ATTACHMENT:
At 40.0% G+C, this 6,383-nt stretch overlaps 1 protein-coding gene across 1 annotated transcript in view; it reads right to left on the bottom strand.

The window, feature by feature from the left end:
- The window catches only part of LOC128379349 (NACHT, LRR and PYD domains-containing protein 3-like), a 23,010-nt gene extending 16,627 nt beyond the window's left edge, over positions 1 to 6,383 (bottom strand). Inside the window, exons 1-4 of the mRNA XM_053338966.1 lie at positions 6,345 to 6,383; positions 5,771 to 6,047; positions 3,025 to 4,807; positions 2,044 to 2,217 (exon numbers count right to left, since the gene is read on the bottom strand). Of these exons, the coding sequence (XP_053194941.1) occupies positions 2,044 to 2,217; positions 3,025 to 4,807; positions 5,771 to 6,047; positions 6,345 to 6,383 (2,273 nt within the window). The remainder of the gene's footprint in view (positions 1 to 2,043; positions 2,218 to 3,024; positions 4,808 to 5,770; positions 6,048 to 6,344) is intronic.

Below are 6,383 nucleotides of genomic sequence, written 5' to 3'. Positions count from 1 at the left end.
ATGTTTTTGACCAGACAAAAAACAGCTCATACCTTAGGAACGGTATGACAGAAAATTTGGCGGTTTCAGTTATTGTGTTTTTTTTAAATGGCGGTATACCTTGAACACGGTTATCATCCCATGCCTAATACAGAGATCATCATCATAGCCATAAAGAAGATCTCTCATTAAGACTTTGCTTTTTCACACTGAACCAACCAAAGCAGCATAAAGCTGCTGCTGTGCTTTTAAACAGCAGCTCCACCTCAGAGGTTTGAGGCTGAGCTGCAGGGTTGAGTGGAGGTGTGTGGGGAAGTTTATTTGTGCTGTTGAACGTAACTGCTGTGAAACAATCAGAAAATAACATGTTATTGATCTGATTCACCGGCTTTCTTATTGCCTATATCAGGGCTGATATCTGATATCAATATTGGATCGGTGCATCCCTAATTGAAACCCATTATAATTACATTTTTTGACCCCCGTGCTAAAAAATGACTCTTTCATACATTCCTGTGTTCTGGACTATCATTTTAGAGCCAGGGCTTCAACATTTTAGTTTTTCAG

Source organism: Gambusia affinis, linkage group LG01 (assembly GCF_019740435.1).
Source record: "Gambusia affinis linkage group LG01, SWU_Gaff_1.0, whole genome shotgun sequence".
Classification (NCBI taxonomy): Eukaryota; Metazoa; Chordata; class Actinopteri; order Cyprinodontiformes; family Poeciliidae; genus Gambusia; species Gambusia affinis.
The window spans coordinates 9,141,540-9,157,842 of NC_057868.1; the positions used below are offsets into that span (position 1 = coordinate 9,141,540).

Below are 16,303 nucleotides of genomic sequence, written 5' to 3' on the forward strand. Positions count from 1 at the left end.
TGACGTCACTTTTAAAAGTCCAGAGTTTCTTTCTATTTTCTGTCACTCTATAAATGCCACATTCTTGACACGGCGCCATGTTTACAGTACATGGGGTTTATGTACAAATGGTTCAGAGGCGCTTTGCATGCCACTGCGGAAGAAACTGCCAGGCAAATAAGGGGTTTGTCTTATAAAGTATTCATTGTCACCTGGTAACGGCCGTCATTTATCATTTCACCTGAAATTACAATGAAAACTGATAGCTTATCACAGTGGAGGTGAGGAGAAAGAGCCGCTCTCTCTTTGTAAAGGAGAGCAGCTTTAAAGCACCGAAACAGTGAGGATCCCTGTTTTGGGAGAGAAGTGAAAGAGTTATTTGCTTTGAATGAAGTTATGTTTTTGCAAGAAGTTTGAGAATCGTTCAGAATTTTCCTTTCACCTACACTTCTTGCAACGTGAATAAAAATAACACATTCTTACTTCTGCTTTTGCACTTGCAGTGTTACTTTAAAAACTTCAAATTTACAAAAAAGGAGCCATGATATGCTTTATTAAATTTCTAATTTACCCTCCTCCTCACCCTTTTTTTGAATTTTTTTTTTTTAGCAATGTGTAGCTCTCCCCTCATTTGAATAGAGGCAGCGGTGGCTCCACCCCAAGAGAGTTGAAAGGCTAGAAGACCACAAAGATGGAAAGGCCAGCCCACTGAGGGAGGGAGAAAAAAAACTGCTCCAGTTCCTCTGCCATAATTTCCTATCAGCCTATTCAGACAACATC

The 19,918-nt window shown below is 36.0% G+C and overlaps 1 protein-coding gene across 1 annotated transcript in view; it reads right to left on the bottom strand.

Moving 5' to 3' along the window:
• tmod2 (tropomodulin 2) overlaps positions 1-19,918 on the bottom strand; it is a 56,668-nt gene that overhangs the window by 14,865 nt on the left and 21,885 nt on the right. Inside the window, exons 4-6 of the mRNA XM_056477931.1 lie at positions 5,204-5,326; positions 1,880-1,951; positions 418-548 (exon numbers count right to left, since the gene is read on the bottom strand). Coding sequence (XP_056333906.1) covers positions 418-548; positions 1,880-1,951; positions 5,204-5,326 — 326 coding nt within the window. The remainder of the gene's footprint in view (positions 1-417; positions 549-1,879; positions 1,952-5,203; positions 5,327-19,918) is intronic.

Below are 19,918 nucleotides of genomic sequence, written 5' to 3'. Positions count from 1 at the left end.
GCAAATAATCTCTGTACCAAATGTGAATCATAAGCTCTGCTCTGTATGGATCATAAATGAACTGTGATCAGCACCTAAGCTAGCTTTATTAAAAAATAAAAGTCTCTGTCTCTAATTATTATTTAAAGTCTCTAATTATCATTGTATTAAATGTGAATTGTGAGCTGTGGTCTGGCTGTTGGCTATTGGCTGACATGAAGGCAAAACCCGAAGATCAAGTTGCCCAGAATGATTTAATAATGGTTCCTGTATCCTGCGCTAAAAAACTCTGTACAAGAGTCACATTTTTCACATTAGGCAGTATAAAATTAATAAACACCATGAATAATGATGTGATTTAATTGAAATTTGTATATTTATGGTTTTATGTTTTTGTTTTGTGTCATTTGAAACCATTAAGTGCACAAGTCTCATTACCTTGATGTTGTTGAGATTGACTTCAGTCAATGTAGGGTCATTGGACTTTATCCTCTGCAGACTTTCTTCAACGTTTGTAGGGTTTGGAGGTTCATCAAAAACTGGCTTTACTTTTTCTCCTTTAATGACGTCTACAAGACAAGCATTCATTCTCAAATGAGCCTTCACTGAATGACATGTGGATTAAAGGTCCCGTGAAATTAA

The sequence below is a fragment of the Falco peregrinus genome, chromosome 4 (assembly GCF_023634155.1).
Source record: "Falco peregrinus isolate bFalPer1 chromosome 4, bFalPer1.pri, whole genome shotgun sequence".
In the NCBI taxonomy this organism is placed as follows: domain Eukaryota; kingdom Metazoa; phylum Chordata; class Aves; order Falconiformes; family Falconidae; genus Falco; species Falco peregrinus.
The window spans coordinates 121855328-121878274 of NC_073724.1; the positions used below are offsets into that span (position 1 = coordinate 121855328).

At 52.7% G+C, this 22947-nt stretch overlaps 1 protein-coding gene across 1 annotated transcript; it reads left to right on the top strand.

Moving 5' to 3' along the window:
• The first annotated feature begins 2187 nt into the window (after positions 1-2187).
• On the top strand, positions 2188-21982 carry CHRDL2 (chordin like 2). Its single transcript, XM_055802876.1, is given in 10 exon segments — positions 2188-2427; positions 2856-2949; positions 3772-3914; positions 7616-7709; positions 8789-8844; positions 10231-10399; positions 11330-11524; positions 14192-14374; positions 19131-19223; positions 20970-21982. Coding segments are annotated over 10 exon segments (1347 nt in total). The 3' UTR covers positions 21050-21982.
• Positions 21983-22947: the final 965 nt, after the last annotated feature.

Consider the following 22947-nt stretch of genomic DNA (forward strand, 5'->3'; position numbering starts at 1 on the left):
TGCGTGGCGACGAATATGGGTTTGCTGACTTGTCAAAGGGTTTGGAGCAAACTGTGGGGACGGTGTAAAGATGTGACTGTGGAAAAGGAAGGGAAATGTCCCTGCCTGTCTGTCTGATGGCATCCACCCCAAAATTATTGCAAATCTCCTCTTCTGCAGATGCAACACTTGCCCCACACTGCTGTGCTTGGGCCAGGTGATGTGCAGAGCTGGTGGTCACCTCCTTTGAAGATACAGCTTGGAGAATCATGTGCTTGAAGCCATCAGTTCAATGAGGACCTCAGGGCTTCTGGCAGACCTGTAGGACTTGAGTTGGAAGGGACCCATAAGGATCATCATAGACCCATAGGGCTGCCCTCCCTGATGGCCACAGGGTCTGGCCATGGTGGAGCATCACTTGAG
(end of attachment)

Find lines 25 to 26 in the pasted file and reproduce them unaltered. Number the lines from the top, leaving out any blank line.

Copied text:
• Positions 21983-22947: the final 965 nt, after the last annotated feature.

Consider the following 22947-nt stretch of genomic DNA (forward strand, 5'->3'; position numbering starts at 1 on the left):